3 Steps to Reducing Bias in Leadership
Christina Campos, NMHE Board Member and Administrator at Guadalupe County Hospital, is featured in the article below that highlights the importance of resiliency and determination in leadership positions in order to achieve satisfaction in the workforce. When it comes to eradicating prejudice in the C-suite, we need to progress on societal, institutional and personal levels, said a panelist at the American Hospital Association’s Annual Meeting.
May 11, 2017
WASHINGTON, D.C. — Despite occupying more than three quarters of all health care-related jobs, women are a minority in the field’s C-Suite positions — and their number is in slight decline, said Nancy Agee, American Hospital Association Chairman-elect and president and CEO of the Carilion Clinic, during a session at the AHA’s Annual Meeting this week.
On what is believed to be the first all-female panel in the more than 40 years of AHA annual meetings, leaders discussed various obstacles to women in the C-suite. Examples ranged from the familiar salary-negotiation issue — “Aim high and do not discount yourself, or others will discount you” said Christina Campos, administrator at Guadalupe County Hospital — to more nuanced concepts, such as executive presence — “How do you share your story so others are willing to listen?” said Phyllis Wingate, president of the Carolinas HealthCare System NorthEast. The panel also included Mary Blunt, corporate vice president at Sentara Healthcare, and Bea Grause, R.N., president and CEO, Healthcare Association of New York State.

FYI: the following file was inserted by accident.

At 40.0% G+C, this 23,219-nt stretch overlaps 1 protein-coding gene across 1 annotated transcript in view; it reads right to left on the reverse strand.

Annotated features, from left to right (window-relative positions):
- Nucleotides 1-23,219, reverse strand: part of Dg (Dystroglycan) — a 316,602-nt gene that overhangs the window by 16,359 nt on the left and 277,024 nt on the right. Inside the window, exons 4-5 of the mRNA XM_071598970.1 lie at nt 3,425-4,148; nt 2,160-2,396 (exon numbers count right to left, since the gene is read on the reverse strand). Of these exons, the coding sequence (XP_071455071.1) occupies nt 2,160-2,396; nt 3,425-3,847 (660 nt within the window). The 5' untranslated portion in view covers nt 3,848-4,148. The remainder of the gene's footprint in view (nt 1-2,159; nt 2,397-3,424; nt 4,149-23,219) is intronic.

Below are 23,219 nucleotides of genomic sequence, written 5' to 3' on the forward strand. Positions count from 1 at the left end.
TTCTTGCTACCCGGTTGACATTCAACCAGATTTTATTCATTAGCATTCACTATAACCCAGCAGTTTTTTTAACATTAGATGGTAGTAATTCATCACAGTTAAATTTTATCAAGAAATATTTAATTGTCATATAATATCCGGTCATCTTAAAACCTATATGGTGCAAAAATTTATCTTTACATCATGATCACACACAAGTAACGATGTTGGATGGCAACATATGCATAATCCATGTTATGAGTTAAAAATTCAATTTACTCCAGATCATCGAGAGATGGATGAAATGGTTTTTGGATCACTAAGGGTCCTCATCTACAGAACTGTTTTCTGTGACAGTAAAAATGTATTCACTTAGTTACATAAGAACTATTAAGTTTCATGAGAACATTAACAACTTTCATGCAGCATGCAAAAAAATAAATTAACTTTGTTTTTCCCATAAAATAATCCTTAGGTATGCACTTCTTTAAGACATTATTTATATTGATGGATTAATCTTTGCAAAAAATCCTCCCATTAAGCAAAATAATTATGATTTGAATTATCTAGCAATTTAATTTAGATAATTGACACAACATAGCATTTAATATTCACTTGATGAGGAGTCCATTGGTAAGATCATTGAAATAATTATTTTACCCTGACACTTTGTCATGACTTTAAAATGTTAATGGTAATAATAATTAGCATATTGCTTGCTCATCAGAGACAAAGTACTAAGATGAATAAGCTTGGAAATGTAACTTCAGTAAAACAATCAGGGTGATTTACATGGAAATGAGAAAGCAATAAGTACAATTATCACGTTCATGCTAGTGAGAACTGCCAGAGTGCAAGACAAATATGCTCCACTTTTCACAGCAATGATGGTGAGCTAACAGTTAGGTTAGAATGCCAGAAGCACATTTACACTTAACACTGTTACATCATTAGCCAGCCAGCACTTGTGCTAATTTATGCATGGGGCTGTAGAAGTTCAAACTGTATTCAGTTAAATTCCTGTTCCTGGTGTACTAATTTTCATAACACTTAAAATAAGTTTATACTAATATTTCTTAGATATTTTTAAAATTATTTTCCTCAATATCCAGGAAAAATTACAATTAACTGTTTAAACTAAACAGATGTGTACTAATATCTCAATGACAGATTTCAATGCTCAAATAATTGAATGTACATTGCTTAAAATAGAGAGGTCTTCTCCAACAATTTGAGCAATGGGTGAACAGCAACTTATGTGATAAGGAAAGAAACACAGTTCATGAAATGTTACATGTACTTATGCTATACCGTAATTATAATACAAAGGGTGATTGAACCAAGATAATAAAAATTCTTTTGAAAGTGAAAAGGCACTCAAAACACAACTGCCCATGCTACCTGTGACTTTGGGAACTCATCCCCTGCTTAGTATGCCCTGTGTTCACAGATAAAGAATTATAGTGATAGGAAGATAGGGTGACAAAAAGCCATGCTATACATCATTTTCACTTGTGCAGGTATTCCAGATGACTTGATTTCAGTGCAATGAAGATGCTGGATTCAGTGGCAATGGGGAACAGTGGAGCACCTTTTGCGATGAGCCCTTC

Wingate suggested a three-step solution for tackling bias in hiring. It starts on a societal level, she said, by developing a shared understanding and shared values, through conversation and platforms such as the AHA annual meeting.
Next, at the institutional level, “we have to build programs and structures and tools that are enablers for people, that will enable them to move forward,” she said. Wingate cited her own career as an example: she began her journey in executive management development at the Hospital Corporation of America as part of its women-and-minority recruitment effort. “It was a bridge to get a young, African American woman some grooming in corporate hospital administration,” she said. Without that bridge, she noted, she “wouldn’t be sitting here today.”
Lastly, individuals need to be ready when opportunities come knocking. But in addition to education, training and work experience, women often have added considerations. “I think we don’t talk enough about balancing our professional goals with our personal goals,” Wingate said. “[Often we ask] ‘do I have to give up motherhood to have a career?’ No, you don’t. I think those conversations are important to have so that you reduce the internal conflict and you can step forward when opportunities present themselves.”
When panelists were asked what they would tell their younger selves as they began their careers, Bea Grause, R.N., president and CEO of Healthcare Association of New York State, said she wished she wouldn’t have been so critical of herself early on. “I felt like had to have it all together in order to make that leap [to management]. Women often set these high expectations for themselves, while in reality, “you can figure it out as you go along.”